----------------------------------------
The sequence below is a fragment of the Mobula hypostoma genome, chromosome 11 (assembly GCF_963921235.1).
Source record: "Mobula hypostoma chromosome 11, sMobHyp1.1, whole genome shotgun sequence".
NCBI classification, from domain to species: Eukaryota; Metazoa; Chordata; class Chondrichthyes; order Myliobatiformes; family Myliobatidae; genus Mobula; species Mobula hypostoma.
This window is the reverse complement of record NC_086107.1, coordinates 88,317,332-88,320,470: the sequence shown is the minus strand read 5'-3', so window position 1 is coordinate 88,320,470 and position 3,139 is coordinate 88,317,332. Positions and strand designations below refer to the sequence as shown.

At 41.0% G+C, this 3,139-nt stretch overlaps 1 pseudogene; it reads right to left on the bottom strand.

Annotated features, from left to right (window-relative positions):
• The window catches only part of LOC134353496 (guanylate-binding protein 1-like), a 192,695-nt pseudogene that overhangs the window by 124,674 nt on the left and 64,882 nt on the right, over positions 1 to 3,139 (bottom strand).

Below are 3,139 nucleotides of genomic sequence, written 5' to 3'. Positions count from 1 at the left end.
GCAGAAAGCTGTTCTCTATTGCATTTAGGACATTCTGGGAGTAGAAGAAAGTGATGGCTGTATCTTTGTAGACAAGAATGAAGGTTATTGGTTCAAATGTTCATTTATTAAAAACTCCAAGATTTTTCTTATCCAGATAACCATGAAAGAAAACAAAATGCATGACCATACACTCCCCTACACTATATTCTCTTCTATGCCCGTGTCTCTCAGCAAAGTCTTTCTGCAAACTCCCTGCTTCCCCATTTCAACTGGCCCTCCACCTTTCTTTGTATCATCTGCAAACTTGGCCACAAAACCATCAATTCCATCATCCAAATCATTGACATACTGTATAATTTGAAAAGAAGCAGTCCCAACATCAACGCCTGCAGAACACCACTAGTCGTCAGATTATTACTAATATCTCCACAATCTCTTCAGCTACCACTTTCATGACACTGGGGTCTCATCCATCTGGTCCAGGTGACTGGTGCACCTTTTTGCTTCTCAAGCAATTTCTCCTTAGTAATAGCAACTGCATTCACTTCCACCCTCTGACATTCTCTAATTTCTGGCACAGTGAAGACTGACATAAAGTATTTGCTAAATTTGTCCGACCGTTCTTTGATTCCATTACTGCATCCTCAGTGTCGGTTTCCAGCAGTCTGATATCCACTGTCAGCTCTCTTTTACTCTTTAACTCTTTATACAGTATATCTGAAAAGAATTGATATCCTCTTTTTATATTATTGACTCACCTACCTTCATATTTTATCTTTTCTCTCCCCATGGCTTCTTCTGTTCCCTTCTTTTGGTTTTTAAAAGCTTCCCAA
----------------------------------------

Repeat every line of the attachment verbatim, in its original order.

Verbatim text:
The sequence below is a fragment of the Mobula hypostoma genome, chromosome 11 (assembly GCF_963921235.1).
Source record: "Mobula hypostoma chromosome 11, sMobHyp1.1, whole genome shotgun sequence".
NCBI classification, from domain to species: Eukaryota; Metazoa; Chordata; class Chondrichthyes; order Myliobatiformes; family Myliobatidae; genus Mobula; species Mobula hypostoma.
This window is the reverse complement of record NC_086107.1, coordinates 88,317,332-88,320,470: the sequence shown is the minus strand read 5'-3', so window position 1 is coordinate 88,320,470 and position 3,139 is coordinate 88,317,332. Positions and strand designations below refer to the sequence as shown.

At 41.0% G+C, this 3,139-nt stretch overlaps 1 pseudogene; it reads right to left on the bottom strand.

Annotated features, from left to right (window-relative positions):
• The window catches only part of LOC134353496 (guanylate-binding protein 1-like), a 192,695-nt pseudogene that overhangs the window by 124,674 nt on the left and 64,882 nt on the right, over positions 1 to 3,139 (bottom strand).

Below are 3,139 nucleotides of genomic sequence, written 5' to 3'. Positions count from 1 at the left end.
GCAGAAAGCTGTTCTCTATTGCATTTAGGACATTCTGGGAGTAGAAGAAAGTGATGGCTGTATCTTTGTAGACAAGAATGAAGGTTATTGGTTCAAATGTTCATTTATTAAAAACTCCAAGATTTTTCTTATCCAGATAACCATGAAAGAAAACAAAATGCATGACCATACACTCCCCTACACTATATTCTCTTCTATGCCCGTGTCTCTCAGCAAAGTCTTTCTGCAAACTCCCTGCTTCCCCATTTCAACTGGCCCTCCACCTTTCTTTGTATCATCTGCAAACTTGGCCACAAAACCATCAATTCCATCATCCAAATCATTGACATACTGTATAATTTGAAAAGAAGCAGTCCCAACATCAACGCCTGCAGAACACCACTAGTCGTCAGATTATTACTAATATCTCCACAATCTCTTCAGCTACCACTTTCATGACACTGGGGTCTCATCCATCTGGTCCAGGTGACTGGTGCACCTTTTTGCTTCTCAAGCAATTTCTCCTTAGTAATAGCAACTGCATTCACTTCCACCCTCTGACATTCTCTAATTTCTGGCACAGTGAAGACTGACATAAAGTATTTGCTAAATTTGTCCGACCGTTCTTTGATTCCATTACTGCATCCTCAGTGTCGGTTTCCAGCAGTCTGATATCCACTGTCAGCTCTCTTTTACTCTTTAACTCTTTATACAGTATATCTGAAAAGAATTGATATCCTCTTTTTATATTATTGACTCACCTACCTTCATATTTTATCTTTTCTCTCCCCATGGCTTCTTCTGTTCCCTTCTTTTGGTTTTTAAAAGCTTCCCAA